Proposed by: David
Reviewed by: Jonathan
The Aviation cocktail might be described as “Heirloom” in the same way tomatoes are—passed down within families and a little funky. Heirloom tomatoes are recognizably tomatoes but variously colored and bulbously strange—this cocktail is pre-prohibition, mixed in an ordinary, familiar way but strange in its combination of ingredients and flavors.
Apparently (because, once again, I’m relying on someone else’s research) the first manifestation of the Aviation comes from Hugo Ensslin, who offered a recipe for the Aviation in a 1916 work, Recipes for Mixed Drinks. He includes a dash of Crème de Violette as well as Maraschino liquor and one part lemon juice to two parts gin as the complete elements. But Crème de Violette largely disappeared from bartenders’ larders and so the true Aviation vanished as well, replaced by violetteless versions. The heirloom Aviation did not return until Rothman and Winter Crème de Violette reappeared in the US in 2007.
Crème de Violette is certainly funky. The color leads you to expect grape, and, while there’s an understated fruitiness to the liqueur, the taste is really floral. Like lavender and orange blossom, its aroma and taste seem more suited to perfume than food, and it may be an acquired rather than intuitively delicious flavor. Gin adds an herbal or botanical element intended to balance what might otherwise be more flowery than flavorful, and, while taking the violette out of the drink would make it something else, you can understand the impulse to veer toward the mainstream. This drink is strange.
Part of the cocktail’s original appeal must have been visual, as it steers the other parts of the drink toward a lovely opalescent blue-purple, the color of a litmus sky at dusk or dawn. Of course, you can’t drink art, but this cocktail seems aimed to test that assumption. With a cherry sunk in the vortex of martini glass, it’s a lovely concoction however it tastes.
Here’s a recipe:
2 oz. Gin
½ to ¾ oz. fresh lemon juice
¼ oz. Luxardo maraschino liqueur
¼ oz. Crème de Violette
Place a brandied cherry (or Luxardo maraschino cherry) into a well-chilled martini glass. Combine all the ingredients over ice, shake, and strain into the glass.
Here’s Jonathan’s review:
The inspiration for the proposed drink really intrigued me. I am always behind on pop culture and have not seen the show The Blacklist. The idea that we were trying a drink that was created a long time ago and brought back to the fore through an obscure reference in the show was great though.
The other thing that piqued my interest was the use of the two liqueurs, one of which is particularly odd. The maraschino liqueur shows up in a few cocktails, and I had hoped we would find a way to use it if for no other reason than I would be able to have it on hand for some other drinks I had considered. The Creme de Violette is the one I would label odd.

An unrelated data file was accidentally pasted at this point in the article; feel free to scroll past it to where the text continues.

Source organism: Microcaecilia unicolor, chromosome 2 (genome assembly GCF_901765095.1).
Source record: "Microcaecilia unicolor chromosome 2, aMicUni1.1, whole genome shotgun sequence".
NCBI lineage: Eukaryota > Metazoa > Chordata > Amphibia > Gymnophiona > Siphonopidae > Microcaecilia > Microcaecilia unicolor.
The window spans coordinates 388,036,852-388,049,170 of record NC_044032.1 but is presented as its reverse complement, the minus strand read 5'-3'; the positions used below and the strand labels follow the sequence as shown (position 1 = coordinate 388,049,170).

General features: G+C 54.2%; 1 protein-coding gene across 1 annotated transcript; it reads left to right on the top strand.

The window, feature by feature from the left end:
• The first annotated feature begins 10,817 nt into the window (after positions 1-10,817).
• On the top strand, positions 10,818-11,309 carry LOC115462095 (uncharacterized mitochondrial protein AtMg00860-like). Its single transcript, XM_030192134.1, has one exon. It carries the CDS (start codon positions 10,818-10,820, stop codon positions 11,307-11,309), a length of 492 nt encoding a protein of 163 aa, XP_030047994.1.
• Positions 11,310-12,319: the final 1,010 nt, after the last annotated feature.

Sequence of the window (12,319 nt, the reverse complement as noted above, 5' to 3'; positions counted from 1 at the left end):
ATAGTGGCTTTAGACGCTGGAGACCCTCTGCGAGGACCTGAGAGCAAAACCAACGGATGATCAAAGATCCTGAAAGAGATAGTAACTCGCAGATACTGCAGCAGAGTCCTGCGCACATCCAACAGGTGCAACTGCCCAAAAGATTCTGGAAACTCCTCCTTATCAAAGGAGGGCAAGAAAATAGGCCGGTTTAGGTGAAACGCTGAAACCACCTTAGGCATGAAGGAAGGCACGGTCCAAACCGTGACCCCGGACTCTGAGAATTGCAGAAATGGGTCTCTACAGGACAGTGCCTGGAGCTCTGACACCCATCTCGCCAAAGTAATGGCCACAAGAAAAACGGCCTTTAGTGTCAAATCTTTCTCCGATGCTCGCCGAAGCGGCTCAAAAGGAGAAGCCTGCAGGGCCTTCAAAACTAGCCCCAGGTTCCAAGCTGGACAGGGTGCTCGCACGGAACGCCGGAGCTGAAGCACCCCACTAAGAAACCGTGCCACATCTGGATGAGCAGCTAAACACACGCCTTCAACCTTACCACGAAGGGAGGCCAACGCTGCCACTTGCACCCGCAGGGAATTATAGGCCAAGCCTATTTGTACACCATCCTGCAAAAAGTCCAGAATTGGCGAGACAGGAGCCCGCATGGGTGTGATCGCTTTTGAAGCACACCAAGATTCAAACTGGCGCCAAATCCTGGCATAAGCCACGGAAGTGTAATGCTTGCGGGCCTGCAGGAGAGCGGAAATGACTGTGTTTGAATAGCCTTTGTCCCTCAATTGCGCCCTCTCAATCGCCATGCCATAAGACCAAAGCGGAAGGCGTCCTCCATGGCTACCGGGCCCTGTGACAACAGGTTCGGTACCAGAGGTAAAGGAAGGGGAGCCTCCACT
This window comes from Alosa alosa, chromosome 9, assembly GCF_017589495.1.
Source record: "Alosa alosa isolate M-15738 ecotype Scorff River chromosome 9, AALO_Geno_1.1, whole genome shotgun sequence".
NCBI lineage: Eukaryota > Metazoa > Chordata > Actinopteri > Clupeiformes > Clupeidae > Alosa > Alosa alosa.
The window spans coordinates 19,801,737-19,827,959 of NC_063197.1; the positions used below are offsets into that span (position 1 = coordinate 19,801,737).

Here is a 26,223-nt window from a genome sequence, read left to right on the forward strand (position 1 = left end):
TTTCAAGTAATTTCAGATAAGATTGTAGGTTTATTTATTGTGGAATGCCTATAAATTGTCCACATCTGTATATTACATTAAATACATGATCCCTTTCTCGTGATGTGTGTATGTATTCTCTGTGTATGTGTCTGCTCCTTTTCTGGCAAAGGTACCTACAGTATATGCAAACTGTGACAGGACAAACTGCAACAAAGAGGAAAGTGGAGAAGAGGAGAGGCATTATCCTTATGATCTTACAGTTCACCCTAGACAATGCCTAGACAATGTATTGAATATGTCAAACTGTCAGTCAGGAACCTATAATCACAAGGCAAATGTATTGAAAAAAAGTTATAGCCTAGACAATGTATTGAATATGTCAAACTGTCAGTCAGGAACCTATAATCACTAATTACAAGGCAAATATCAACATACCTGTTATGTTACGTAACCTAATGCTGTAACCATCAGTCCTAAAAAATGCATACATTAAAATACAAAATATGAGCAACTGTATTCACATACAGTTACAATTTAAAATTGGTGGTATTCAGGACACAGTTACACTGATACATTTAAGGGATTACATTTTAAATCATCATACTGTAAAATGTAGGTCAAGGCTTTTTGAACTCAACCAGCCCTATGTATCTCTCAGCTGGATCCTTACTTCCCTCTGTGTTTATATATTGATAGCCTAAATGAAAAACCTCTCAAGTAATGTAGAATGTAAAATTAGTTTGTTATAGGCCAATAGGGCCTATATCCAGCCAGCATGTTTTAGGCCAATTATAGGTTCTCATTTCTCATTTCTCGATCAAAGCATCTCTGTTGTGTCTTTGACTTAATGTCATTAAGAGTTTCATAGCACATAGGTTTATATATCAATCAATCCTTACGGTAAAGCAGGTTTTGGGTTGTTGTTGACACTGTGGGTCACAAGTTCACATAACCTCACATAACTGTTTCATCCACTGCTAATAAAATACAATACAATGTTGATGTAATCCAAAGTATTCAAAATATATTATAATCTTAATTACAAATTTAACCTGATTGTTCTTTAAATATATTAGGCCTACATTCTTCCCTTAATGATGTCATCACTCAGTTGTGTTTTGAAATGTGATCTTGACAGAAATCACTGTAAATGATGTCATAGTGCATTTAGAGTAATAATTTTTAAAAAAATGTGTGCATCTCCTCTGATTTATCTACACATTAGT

I’m still not sure if it is actually made from flowers of the Alps or is a creation that resembles them, but either way it looks, smells, and tastes like nothing I have ever had.
I have learned from David that it is worthwhile to taste the ingredients separately, especially when they are something new. In this case I didn’t do that until after I made the drink and then I went back to see what each component was like. Both the maraschino and Creme de Violette are interesting (and sweet) on their own with each having a unique assertiveness.
The Aviation invoked a quick thought that derived from its inspiration. That thought was that after Spader’s character ordered the drink and his colleague tasted it she must have quickly exclaimed “Ce n’est pas formidable!” Simply put, I hated it. The color was off-putting even for the color blind, the smell was reminiscent of underwear drawer sachet, and the ingredients clashed with each other. The cliché is that it tasted like cough medicine so I won’t say that, but I will say the best part was that it was soothing to the throat.
Another thing I have noticed as we have considered and tried drinks is that particular brands of liquor are recommended for certain drinks. The Gin of choice in our house is Bombay Sapphire which is very botanical. That may have been a bad choice for this cocktail since it made the clash of flavors even more pronounced.
Jonathan’s take: It’s too easy to say this drink didn’t fly. My fellow tasters, however, challenged me to create a new drink called the Dirigible that would crash and burn worse than this.
David’s take: Hmm… I’m not really sure what I think. This cocktail seemed in every way peculiar to me, a novel taste perhaps, but one I’m unlikely to acquire.
Next week (proposed by Jonathan):
If there is not already a book about the drinks of Hemingway there should be. It could be part travel book, part literary history, and part cocktail guide. The maraschino liqueur will come in handy as we try the Hemingway Daiquiri.